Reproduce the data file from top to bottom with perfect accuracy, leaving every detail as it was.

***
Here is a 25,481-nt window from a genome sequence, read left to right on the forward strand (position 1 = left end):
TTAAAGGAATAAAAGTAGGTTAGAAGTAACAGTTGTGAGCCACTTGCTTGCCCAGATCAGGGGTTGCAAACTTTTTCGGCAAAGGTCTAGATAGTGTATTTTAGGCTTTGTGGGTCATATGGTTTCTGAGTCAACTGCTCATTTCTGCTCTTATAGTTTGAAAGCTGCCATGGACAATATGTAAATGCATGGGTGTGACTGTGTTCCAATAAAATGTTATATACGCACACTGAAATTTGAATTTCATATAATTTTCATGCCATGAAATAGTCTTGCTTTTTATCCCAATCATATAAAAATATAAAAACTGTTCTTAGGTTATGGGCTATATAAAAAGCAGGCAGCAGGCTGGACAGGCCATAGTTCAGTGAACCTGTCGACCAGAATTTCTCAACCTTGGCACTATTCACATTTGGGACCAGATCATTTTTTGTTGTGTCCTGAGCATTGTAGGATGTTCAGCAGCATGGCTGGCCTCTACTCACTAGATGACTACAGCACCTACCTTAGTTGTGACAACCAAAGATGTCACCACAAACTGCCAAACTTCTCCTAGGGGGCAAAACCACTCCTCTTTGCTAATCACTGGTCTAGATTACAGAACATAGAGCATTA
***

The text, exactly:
Here is a 25,481-nt window from a genome sequence, read left to right on the forward strand (position 1 = left end):
TTAAAGGAATAAAAGTAGGTTAGAAGTAACAGTTGTGAGCCACTTGCTTGCCCAGATCAGGGGTTGCAAACTTTTTCGGCAAAGGTCTAGATAGTGTATTTTAGGCTTTGTGGGTCATATGGTTTCTGAGTCAACTGCTCATTTCTGCTCTTATAGTTTGAAAGCTGCCATGGACAATATGTAAATGCATGGGTGTGACTGTGTTCCAATAAAATGTTATATACGCACACTGAAATTTGAATTTCATATAATTTTCATGCCATGAAATAGTCTTGCTTTTTATCCCAATCATATAAAAATATAAAAACTGTTCTTAGGTTATGGGCTATATAAAAAGCAGGCAGCAGGCTGGACAGGCCATAGTTCAGTGAACCTGTCGACCAGAATTTCTCAACCTTGGCACTATTCACATTTGGGACCAGATCATTTTTTGTTGTGTCCTGAGCATTGTAGGATGTTCAGCAGCATGGCTGGCCTCTACTCACTAGATGACTACAGCACCTACCTTAGTTGTGACAACCAAAGATGTCACCACAAACTGCCAAACTTCTCCTAGGGGGCAAAACCACTCCTCTTTGCTAATCACTGGTCTAGATTACAGAACATAGAGCATTA